In 1858, Philadelphia’s City Council changed approximately 971 street names in one ordinance.
One of these streets was “Minor street” which was changed to “Taney street.”
Racist leaders were eager to honor Supreme Court Justice Roger Taney for having ruled in the prior year’s Dred Scott decision that African Americans were “altogether unfit to associate with the white race, either in social or political relations; and so far inferior, that they had no rights which the white man was bound to respect; and that the negro might justly and lawfully be reduced to slavery for his benefit.”
Meanwhile, in Philadelphia a powerful coalition of Black civil rights activists were campaigning for equality. They fought the Civil War and gained the 13th, 14th, and 15th amendments that ended slavery, overturned the Dred Scott decision, and gained the right to vote for African American men.
One of these activists was Caroline Rebecca LeCount (1846-1923).
LeCount graduated from the Institute for Colored Youth (now Cheyney University) in 1863. She embarked on a long career as an educator and activist.
On March 25, 1867 LeCount became Philadelphia’s “Rosa Parks” when she personally forced the integration of the public transportation system in a heroic incident that took place at 11th and Lombard streets.
Her fiancee Octavius Catto was tragically assassinated on election day in 1871 – the first election day in Philadelphia where Black voters had their enfranchisement guaranteed by the 15th amendment.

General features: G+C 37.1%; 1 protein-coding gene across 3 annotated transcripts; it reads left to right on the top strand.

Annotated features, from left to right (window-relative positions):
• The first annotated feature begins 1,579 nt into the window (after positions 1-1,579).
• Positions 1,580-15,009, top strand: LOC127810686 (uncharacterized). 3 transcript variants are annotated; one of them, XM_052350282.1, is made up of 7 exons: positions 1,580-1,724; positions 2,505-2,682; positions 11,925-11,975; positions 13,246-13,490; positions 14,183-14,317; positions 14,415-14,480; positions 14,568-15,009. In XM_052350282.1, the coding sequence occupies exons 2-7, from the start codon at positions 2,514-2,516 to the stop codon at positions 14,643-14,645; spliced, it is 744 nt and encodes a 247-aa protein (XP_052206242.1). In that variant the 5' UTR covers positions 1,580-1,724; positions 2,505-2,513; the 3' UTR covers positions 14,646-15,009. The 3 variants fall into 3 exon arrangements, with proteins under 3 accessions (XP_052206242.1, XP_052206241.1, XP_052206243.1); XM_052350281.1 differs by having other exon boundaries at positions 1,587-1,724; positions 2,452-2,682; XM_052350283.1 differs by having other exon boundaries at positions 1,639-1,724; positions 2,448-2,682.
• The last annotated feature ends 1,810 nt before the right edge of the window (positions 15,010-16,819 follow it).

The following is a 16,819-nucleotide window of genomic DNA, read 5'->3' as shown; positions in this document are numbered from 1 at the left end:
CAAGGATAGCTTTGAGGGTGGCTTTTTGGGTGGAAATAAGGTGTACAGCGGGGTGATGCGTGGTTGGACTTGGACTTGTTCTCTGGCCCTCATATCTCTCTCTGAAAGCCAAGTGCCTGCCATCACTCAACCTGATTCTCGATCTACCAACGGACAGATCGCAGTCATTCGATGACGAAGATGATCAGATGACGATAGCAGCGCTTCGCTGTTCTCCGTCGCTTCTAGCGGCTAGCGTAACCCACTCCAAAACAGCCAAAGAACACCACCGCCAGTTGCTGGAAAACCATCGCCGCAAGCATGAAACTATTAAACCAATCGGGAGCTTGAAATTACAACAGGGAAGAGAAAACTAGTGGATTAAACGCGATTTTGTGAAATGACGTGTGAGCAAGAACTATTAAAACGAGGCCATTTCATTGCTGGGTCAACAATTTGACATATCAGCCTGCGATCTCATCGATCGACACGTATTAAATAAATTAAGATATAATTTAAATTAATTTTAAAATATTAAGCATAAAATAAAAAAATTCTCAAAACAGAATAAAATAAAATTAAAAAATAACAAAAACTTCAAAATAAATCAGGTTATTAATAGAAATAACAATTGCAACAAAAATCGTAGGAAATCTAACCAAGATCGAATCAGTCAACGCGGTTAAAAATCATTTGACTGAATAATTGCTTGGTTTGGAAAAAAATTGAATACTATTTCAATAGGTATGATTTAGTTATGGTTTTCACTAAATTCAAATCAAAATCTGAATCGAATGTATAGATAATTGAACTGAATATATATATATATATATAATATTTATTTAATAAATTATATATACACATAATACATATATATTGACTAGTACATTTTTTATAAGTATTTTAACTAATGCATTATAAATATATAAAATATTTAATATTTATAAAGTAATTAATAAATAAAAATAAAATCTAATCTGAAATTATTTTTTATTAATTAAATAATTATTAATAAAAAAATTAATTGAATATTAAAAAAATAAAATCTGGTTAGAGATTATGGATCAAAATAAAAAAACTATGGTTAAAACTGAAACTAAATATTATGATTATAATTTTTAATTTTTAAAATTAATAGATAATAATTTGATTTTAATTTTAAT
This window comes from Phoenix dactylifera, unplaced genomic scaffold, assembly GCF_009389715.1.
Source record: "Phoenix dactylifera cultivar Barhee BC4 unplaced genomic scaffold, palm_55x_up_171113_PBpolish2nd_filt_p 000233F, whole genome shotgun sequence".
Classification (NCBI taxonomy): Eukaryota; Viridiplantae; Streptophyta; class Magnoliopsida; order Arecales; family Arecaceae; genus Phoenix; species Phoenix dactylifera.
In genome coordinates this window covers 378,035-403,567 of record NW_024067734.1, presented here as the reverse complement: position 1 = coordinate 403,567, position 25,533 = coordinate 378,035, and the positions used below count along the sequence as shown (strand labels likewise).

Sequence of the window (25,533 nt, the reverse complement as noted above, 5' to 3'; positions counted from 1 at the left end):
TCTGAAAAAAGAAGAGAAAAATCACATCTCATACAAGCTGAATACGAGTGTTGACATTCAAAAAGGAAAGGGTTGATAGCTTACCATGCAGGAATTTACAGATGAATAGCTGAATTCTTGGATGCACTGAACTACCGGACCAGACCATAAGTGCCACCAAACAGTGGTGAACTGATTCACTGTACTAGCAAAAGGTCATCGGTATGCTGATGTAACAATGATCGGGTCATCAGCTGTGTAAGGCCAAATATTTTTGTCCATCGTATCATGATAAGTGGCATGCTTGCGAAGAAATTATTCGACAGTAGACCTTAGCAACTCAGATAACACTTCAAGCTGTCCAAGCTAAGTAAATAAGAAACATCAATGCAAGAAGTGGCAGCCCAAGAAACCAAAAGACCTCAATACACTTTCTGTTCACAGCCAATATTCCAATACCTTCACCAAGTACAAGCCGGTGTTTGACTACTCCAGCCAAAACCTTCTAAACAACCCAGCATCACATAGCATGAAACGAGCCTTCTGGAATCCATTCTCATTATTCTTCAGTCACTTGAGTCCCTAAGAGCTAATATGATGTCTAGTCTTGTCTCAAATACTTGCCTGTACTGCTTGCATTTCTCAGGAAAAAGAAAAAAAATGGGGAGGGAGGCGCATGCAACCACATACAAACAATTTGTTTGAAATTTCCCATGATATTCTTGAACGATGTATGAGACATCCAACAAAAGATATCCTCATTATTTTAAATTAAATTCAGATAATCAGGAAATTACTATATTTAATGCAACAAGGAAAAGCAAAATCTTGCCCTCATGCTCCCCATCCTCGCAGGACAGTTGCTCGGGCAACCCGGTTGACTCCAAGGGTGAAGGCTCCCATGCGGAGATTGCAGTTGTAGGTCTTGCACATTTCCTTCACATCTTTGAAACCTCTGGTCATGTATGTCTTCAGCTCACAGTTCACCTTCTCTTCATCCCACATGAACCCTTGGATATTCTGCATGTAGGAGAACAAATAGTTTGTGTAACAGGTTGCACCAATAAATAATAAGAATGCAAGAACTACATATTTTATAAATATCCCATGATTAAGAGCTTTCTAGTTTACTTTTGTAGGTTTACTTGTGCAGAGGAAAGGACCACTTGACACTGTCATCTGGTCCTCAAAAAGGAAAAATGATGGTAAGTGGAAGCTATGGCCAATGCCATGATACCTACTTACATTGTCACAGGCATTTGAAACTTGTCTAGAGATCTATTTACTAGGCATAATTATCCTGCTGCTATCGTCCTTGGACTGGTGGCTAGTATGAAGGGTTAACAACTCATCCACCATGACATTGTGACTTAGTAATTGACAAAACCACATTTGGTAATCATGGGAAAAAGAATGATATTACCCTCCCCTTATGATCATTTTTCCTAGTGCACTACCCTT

LeCount never married. She taught thousands of students across her long career as principal of a public school that was eventually named for her slain fiancee.
Today, both LeCount and Catto are buried in the same section of Eden Cemetery in Collingdale.
Unfortunately, what was once Minor street is still Taney street, but we have received overwhelming support to rename it in honor of Philadelphia’s heroic civil rights activist and educator, Caroline Rebecca LeCount.
Please click here to read more about Roger Taney, Taney Street, and the history of the Dred Scott case.
Local history teacher Leo Vaccaro wrote this deep dive into Philadelphia archival collections and argued that Taney Street is indeed named after Roger Taney.